Oregon milita
Arizona cattle rancher LaVoy Finicum leads a tour through the Malheur National Wildlife Refuge near Burns, Oregon Reuters

US officials plan to cut power to a remote Oregon building where armed American militia members are holed up, hoping they'll be forced out by frigid temperatures. The militants begin their fourth day burrowed in at the remote Malheur National Wildlife in the eastern section of the state. They have vowed to stay for months to protest treatment of two local cattle ranchers.

The militia members are heavily armed and manning a watch tower to see any attempt to storm the camp. Authorities, hoping to avoid a violent confrontation, believe the easiest way to drive them out is by cutting power, then phone service.

"After they shut off the power, they'll kill the phone service," a government official told The Guardian. "Then they'll block all the roads so that all those guys have a long, lonely winter to think about what they've done. It's in the middle of nowhere. And it's flat-a** cold up there."

Temperatures this week are expected to plummet to -8C (18F) and the area will be blanketed with a fresh snowfall. The operation against the militia, which calls itself the Citizens for Constitutional Freedom, is being run by the US Fish and Wildlife Service with the FBI.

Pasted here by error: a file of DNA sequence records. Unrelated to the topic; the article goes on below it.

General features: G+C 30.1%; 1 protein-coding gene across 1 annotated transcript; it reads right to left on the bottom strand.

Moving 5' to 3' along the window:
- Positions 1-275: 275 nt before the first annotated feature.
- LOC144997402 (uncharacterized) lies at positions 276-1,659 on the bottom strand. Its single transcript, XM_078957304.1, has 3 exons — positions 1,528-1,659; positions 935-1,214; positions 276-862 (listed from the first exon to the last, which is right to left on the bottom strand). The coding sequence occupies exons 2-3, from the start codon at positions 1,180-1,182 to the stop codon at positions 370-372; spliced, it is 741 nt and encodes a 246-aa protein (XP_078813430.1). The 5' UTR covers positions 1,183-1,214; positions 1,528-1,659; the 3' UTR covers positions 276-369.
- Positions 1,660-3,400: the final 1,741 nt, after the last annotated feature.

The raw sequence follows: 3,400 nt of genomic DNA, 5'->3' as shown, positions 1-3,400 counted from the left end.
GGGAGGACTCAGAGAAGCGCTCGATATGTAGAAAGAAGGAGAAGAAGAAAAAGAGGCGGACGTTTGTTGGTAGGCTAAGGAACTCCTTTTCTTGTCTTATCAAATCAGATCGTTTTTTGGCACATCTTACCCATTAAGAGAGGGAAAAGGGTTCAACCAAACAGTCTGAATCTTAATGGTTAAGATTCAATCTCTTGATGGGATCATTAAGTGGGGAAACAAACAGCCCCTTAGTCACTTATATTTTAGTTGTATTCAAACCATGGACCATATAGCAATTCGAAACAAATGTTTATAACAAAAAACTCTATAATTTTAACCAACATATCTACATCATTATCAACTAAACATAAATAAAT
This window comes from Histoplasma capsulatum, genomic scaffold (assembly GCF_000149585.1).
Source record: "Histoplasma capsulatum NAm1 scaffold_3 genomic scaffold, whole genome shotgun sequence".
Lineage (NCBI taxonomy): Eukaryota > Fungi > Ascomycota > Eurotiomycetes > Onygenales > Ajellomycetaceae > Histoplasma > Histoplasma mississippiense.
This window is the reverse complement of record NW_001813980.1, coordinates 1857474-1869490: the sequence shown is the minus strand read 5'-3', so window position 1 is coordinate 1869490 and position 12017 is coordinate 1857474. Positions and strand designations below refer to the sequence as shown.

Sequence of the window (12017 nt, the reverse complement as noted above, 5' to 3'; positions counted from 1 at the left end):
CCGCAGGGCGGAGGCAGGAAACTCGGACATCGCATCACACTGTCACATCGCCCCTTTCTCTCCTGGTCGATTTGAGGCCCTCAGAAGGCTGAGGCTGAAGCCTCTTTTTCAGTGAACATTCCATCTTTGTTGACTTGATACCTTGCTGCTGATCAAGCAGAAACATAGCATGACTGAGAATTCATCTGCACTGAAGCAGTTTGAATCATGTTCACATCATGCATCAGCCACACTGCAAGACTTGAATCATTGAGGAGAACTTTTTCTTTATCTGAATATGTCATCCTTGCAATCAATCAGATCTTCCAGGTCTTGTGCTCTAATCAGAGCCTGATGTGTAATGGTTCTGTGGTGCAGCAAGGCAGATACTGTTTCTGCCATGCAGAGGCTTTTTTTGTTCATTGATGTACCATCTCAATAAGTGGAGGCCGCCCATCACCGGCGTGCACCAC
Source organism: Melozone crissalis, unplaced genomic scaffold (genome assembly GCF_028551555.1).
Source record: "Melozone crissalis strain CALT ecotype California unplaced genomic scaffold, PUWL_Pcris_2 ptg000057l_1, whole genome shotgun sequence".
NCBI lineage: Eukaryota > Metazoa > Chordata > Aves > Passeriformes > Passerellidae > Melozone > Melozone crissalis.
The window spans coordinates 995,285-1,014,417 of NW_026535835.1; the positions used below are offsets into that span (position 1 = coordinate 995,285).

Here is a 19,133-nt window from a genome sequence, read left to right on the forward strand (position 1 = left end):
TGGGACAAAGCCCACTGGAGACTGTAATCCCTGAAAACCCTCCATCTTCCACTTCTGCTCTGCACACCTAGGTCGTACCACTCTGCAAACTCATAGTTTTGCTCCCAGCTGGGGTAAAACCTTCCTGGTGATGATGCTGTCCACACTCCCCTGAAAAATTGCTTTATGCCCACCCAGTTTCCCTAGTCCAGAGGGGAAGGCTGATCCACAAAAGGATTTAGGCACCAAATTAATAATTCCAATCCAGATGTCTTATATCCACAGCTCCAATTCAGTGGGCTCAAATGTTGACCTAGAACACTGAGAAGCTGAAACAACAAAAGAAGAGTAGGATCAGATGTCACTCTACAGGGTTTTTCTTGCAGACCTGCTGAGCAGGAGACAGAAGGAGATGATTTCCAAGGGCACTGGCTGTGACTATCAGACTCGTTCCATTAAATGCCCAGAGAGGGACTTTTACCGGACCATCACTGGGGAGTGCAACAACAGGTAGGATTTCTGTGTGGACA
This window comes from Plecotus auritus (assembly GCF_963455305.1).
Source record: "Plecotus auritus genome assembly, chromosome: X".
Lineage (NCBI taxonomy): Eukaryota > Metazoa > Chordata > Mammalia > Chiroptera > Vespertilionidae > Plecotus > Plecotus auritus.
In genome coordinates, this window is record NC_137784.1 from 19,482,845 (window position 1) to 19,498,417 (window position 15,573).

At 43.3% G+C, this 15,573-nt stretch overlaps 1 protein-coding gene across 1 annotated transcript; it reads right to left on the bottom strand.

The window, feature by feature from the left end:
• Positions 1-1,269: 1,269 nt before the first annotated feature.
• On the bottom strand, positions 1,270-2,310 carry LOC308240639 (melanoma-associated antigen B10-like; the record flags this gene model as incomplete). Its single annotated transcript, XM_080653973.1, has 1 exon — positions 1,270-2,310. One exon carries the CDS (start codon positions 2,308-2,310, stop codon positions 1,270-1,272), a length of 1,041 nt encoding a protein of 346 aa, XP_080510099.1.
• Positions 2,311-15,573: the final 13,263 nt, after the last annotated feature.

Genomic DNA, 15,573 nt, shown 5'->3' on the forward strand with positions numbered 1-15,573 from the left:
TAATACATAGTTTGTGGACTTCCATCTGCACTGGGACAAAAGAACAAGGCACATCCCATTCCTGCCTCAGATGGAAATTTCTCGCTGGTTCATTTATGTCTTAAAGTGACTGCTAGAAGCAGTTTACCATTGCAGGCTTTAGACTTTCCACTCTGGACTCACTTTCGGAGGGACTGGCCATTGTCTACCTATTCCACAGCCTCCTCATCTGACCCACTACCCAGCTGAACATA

Ammon Bundy, a spokesman for the group of 12, said militants were prepared to stick it out for the long haul, but don't appear to have enough food for a long siege. Bundy and his two brothers, Mel and Ryan, who are also at the site, are the sons of infamous Nevada rancher Cliven Bundy. The rancher successfully held off federal authorities in 2014 seeking to seize his cattle for payment of some $1.2m (£818,240) in unpaid grazing fees for using public land. Buddy is yet to pay the money and still has his cattle.

The Oregon showdown concerns ranchers Dwight and Steven Hammond, father and son, convicted of arson on public land. They said they were burning invasive vegetation on the federal pasture.